When 2 p.m. rolls around at the office, it’s primetime for a pick-me-up. Some of us reach for a second cup of coffee; others succumb to a sugary treat. But what if there was another way—a better way—to recharge our brains during the 9-to-5 slog?
There are always the birds outside your window. That’s right, whether you’re in a billion-dollar high-rise or a suburban stripmall, just outside your office window is a world like no other, where Red-tailed Hawks dive-bomb pigeons, American Kestrels battle Common Ravens, and hummingbirds flash by.
For some, the excitement is almost too much. “It’s a distraction,” says Nathaniel Miller, director of conservation at Audubon Great Lakes, which is located in a large building on the Chicago waterfront. “We have to close the blinds during important meetings so people pay attention.”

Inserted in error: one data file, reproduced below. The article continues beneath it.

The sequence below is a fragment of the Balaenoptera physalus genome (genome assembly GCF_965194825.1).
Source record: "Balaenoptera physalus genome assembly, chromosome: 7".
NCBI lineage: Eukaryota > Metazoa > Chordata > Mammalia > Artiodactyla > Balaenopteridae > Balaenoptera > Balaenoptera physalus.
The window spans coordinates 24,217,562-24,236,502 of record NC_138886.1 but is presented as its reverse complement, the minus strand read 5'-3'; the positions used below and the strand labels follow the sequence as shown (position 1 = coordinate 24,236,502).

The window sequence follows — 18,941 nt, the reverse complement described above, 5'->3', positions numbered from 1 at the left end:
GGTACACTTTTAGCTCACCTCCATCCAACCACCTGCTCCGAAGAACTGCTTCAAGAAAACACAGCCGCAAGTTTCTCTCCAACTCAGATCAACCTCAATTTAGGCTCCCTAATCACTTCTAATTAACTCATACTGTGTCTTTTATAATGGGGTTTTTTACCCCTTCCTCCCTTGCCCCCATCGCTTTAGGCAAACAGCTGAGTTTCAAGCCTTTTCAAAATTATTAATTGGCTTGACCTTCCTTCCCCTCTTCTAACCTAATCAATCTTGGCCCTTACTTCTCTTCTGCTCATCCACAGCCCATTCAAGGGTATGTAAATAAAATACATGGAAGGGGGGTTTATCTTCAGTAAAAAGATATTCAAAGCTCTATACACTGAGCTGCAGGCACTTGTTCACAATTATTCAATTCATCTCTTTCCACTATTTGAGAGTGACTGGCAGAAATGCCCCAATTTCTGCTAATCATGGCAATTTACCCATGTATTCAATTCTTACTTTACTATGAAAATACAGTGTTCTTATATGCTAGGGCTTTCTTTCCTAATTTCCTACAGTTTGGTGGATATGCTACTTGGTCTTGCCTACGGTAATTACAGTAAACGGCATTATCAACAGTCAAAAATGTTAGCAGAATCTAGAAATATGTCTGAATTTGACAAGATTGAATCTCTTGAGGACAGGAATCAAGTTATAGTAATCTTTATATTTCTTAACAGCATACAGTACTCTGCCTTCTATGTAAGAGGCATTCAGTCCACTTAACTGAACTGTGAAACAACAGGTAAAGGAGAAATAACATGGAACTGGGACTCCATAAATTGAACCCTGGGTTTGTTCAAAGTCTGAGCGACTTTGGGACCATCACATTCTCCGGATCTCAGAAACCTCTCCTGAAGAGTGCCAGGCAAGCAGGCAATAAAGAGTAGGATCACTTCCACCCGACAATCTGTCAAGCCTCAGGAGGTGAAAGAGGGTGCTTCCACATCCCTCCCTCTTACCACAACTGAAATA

For others, maintaining the appearance of working is part of the thrill. “Office birding is more fun when it’s illicit, when you can sneak a bit of your hobby out of your professional day,” says Nick Lund, a senior manager with the National Parks Conservation Association and author of “The Birdist's Rules of Birding" columns. “It’s more satisfying to look out the window and see if you can get four species while still participating in the meeting.”
So, how can you get in on the chicanery?
First things first: You don’t have to arrive at the crack of dawn to see a bird from your window. While the morning does tend to busier overall (birds are out looking for breakfast and, in spring, a mate) you can find birds at almost any time of day. Here are some further tips for boosting your returns during working hours.